Use this URL to cite or link to this record in EThOS: https://ethos.bl.uk/OrderDetails.do?uin=uk.bl.ethos.801380
Title: Rethinking mobilization : a case study of mobilization processes in higher education
Author: Tambay, Prerna
ISNI:       0000 0004 8506 0140
Awarding Body: Birkbeck, University of London
Current Institution: Birkbeck (University of London)
Date of Award: 2019
Availability of Full Text:
Access from EThOS:
Full text unavailable from EThOS. Thesis embargoed until 30 Nov 2021
Access from Institution:
Abstract:
The existing industrial relations literature overemphasizes mobilization as a process of participation in a union and underemphasizes it as a process of participation in collective actions such as strikes. The latter process is difficult to study because strikes are so infrequent. The researcher utilized the opportunity provided by the current wave of strikes in British Higher Education to fill this gap in the literature. Mobilization theory, as proposed by Kelly (1998), provides a solid framework through which to understand the overall process of the mobilization of workers (spanning participation in trade union activities as well as collective actions such as strikes). However, the field of industrial relations has been impacted upon by technological advancements, changes in the demographics of workers and union membership; the economic crisis, subsequent policy changes and new proposals by the ruling government based on its ideology. Henceforth, there is a need to revisit the current sense-making process of workers and how these workers participate in unions and collective actions proposed by unions: how workers are transformed from consensus mobilization (union participation) to action mobilization (participating in strike action). The current study adds value to the existing literature by focusing on the reasons driving participation in collective actions such as strikes. The researcher has tested the determinants of consensus mobilization predicted by union participation literature. A further analysis was on the level of action mobilization and how it varies, depending on the level of consensus mobilization. Alongside testing the mobilization theory, this research helps to understand the role of framing perspectives, networks and emotions in understanding the actual mobilization process, which goes beyond union participation and discussion about injustice, leadership and collective action. The findings of the researcher are focused on the determinants of consensus mobilization and action mobilization (and how this varies depending on the level of consensus mobilization). The research began by testing the mobilization theory to study the variation in voting behaviour and consensus mobilization. To achieve this objective the researcher used a positivistic paradigm. To study action mobilization and to predict variations, the researcher explored research frameworks from the area of social movements. The researcher used a phenomenological paradigm and found that framings, social/digital networks and emotions play important roles in mobilization, alongside injustice and leadership in collectivisation of worker interests. The key contribution of this research to the literature is that it describes in a revised mobilization model. This model describes the actions that the trade union needs to take to mobilize workers for consensus and action mobilization, related to framing, networks and emotions. Essentially mobilization happens in four interconnected steps: mobilization potential, action mobilization, motivation to participation and barriers to participation, where the increase and decrease in the mobilization process is influenced by how the networks of groups and sub-groups are targeted by social movement organisations (SMOs), how effectively the framing process is used by SMOs and how they manage to arouse the emotions of the targeted individuals and groups.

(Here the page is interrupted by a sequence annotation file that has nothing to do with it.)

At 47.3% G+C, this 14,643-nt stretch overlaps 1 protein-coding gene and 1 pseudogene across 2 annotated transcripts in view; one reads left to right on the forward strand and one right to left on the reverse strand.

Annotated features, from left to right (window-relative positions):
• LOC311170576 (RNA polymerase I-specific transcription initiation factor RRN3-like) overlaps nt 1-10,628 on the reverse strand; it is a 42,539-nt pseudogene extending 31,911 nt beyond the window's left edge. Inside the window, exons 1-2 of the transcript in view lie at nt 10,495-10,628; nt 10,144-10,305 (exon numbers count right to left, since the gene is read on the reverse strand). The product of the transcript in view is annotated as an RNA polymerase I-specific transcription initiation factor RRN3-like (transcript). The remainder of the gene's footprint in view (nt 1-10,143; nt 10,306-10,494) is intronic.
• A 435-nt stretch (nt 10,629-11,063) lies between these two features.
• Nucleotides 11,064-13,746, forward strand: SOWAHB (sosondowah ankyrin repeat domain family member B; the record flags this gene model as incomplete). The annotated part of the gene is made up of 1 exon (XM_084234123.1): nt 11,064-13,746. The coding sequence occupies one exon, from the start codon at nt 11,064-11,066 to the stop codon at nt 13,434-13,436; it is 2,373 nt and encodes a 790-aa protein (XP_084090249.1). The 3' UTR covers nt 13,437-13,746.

Supervisor: Not available Sponsor: Not available
Qualification Name: Thesis (Ph.D.) Qualification Level: Doctoral
EThOS ID: uk.bl.ethos.801380  DOI: Not available
Share: